Remembering September 11, 2001


Seventeen years ago, nineteen Islamic extremists—funded by the terrorist organization Al-Qaeda—carried out a plot to attack various sites in America using four fully-fueled commercial planes. I still remember turning on the news and watching in horror as smoke billowed from one of towers in New York’s skyline.

But the carnage had not ended. While we listened to the dumbfounded reporter, a second plane flew directly into the second tower.

It was like something from a nightmare.

I don’t remember sitting down. I just watched the scene unfolding as I stood dumbstruck in my parents’ living room. I bodies falling from the towers as people chose to death by impact over burning alive.

More unspeakable horror.

A person falls from the north tower of New York’s World Trade Center as another clings to the outside, left center, while smoke and fire billow from the building, Tuesday Sept. 11, 2001. Terrorists crashed two hijacked airliners into the World Trade Center and brought down the twin 110-story towers Tuesday morning. (AP Photo/Richard Drew)

I remember wondering aloud, “Which country is attacking us?!” as another plane collided with the Pentagon.

As I drove home from a morning appointment, reports came in of another plane crashed at a remote site near Shanksville, Pennsylvania.

Once all planes in the United States were finally grounded, an eerie silence pervaded those usually noisy California skies.

To this day, it is incomprehensible to me why anyone would willingly sacrifice their life in order to commit mass murder. Why would you kill yourself out of hate toward people you don’t even know? It didn’t make sense then and it still doesn’t make sense now!

By contrast, Jesus allowed himself to be crucified because He loved us so abundantly. I often have trouble comprehending that too, but I know that sacrifice motivated by love is far more powerful than sacrifices motivated by hate.

As humans, we are rather forgetful. Our greater purposes are often eclipsed by the urgent, momentary demands of life. As a country it is vital to remember days like today—days that changed the face of our country—so we can honor the sacrifice of those who responded to an act of hate by showing self-sacrificing love for the men and women beside them.

Today, remember 9/11/01—a day that contrasted hatred and love. Talk to your children or your friends about what you remember. Put out your flag. Do something kind for a fellow American.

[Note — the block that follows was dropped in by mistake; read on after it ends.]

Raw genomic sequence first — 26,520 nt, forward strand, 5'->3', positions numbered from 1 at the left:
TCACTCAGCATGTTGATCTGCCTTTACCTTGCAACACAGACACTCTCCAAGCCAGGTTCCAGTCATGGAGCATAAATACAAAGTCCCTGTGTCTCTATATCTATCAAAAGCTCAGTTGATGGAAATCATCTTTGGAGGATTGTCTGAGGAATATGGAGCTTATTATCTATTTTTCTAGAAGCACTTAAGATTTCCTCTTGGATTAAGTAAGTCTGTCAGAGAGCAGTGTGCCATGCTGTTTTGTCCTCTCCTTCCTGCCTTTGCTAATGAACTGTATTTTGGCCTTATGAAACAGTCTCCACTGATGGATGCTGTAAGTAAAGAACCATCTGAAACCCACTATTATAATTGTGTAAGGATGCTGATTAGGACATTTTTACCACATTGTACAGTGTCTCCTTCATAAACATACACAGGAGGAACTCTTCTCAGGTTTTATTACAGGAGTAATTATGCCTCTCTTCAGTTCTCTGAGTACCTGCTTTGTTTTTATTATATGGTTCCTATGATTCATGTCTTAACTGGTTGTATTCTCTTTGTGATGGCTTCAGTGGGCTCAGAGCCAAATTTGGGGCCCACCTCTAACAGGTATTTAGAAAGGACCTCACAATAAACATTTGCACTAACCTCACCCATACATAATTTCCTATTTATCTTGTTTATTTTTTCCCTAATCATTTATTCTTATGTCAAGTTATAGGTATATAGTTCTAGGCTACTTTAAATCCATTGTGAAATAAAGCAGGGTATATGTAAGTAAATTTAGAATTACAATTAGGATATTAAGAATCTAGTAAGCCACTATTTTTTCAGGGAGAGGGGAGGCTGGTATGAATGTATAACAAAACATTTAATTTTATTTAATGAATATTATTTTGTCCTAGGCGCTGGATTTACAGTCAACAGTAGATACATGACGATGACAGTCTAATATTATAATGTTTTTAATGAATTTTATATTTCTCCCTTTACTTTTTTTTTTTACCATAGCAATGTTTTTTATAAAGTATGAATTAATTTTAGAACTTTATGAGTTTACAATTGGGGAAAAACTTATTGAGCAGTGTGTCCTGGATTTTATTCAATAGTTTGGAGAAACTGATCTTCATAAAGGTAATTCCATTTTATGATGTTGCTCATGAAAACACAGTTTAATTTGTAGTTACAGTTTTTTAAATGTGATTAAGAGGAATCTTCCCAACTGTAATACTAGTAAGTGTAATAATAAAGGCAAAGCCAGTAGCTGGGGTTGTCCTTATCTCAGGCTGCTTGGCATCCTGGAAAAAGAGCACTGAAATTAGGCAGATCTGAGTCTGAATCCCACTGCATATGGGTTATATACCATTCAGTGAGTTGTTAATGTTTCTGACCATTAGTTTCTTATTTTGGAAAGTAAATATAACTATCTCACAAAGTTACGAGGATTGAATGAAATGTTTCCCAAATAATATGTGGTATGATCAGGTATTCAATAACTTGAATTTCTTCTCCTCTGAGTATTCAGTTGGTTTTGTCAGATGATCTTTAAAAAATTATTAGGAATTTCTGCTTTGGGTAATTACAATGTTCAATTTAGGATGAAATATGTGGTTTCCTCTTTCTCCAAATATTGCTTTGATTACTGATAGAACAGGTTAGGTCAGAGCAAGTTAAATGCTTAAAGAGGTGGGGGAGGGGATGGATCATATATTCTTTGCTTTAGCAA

As Christians, we too must never forget the act of love that changed the face of our hearts, the course of our lives, and the fate of our souls. Because of Jesus’ great act of love, we have confident expectation of an eternal life, where we will no longer be subjected to the cruelty of evil people.

16 thoughts on “Remembering September 11, 2001

  1. Amen. The way I explain it to my 9 year old is, that before 9/11 we never thought about church shootings, or something happening at school or at work. We had a sense that the fighting doesn’t happen here. But, that day everything changed.
    We are made whole in Christ and find our security in Him, but the terrorist did take something from us that day.

    Liked by 2 people

  2. Oh yes, I remember that day. My youngest was barely a toddler and hubby and I were glued to the TV, trying to wrap our brains around what had just happened. Everything changed that day, our world as we knew it suddenly shifted. In the US we are somewhat safe and comfortable, this kind of stuff happens in other parts of the world or in movies that aren’t real.

    I also remember the way we came together as a country, the comfort we extended to one another, the unity we suddenly had. It’s sad that it so often takes a tragedy to bring that out in us, to make us come together with some compassion and to set aside our politics and other divisions.

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  3. I recall it with complete clarity. I was actually working for the Veteran’s Administration managing a retail store in the VA Hospital in our area. We had a wall of TVs on display, like most retail stores, so I, staff, and patients all stood there watching on multiple TVs as it unfolded. It was quite unsettling to many of the veterans, especially in light of the fact that this particular facility was where veterans with any sort of mental issues went for treatment.

    Liked by 1 person

    1. I can imagine! Being a veteran can leave so many invisible, lingering scars. Many veterans get disheartened when they see the country they love being attacked, and that is only topped by the stupidity of certain citizens/companies (like the company that rhymes with Mikey…)

      I can only guess at the emotions felt as you all continued watching it unfold.

      I only caught snippets throughout the day between various appointments and work, but I couldn’t get over the silence in the sky. In San Diego there is constant air traffic, but it was so eerily quiet that day.

      Liked by 1 person

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